Air passengers are getting too wide to fit comfortably into some aircraft seats, a new survey has revealed.
The poll by the holiday company First Choice found that two-thirds of men are too broad-shouldered for their neighbours’ liking in aircraft seats of 16-inch width, which is currently the narrowest operated.
And women have, on average, put on 1.5 inches around the hips between 1951 and 2002 and are also broader across the shoulders, according to the survey.
The survey, which analysed data from the national sizing survey SizeUK, also showed that one in seven women would feel too broad-shouldered in the narrowest seats, while about one third of male passengers would feel cramped in airline seats 17 inches wide.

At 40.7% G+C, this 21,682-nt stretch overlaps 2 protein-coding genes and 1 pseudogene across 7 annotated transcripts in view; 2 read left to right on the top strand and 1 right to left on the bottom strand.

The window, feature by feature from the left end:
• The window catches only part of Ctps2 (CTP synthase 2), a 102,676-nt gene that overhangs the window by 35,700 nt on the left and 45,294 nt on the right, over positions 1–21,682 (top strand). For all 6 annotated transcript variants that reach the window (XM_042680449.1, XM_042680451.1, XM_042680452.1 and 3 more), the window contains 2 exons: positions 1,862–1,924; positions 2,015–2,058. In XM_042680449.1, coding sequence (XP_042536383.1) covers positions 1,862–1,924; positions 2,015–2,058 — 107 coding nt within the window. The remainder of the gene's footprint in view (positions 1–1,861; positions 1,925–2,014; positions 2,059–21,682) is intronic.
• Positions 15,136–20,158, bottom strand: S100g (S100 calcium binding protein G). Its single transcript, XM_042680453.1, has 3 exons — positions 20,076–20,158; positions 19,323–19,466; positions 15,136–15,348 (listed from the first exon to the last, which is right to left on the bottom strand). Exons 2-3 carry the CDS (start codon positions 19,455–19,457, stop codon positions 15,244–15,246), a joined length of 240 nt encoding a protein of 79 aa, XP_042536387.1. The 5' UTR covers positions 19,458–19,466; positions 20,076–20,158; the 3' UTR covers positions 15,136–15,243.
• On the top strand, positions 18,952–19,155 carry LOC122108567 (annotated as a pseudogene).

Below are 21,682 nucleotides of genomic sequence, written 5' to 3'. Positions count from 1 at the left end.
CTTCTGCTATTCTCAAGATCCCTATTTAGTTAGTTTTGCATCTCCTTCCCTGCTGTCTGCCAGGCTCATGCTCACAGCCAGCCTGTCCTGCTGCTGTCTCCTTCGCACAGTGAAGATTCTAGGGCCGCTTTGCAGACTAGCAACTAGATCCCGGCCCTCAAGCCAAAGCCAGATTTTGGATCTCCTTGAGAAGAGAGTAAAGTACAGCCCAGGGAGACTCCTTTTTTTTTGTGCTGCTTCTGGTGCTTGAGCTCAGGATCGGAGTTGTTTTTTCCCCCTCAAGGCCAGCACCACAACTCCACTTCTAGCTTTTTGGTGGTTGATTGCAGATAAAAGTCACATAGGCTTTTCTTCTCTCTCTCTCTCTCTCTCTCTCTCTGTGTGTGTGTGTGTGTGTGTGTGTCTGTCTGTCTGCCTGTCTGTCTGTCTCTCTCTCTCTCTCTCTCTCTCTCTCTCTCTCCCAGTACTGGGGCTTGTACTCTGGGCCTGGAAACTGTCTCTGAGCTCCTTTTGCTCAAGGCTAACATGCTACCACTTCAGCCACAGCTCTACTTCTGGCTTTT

First Choice said it would be using the findings to lobby authorities to set an industry-wide standard for defining seat width.
The company added: ‘In the past, airlines have tended to push extra leg room as a selling point.
‘But while it is common knowledge that people are taller than they used to be, the survey is the first to show just how much wider they have become.’
First Choice marketing director Tim Williamson said: ‘All airlines choose a configuration which is right for them and their business model, but we believe the measurement should be transparent and easy for customers to access.’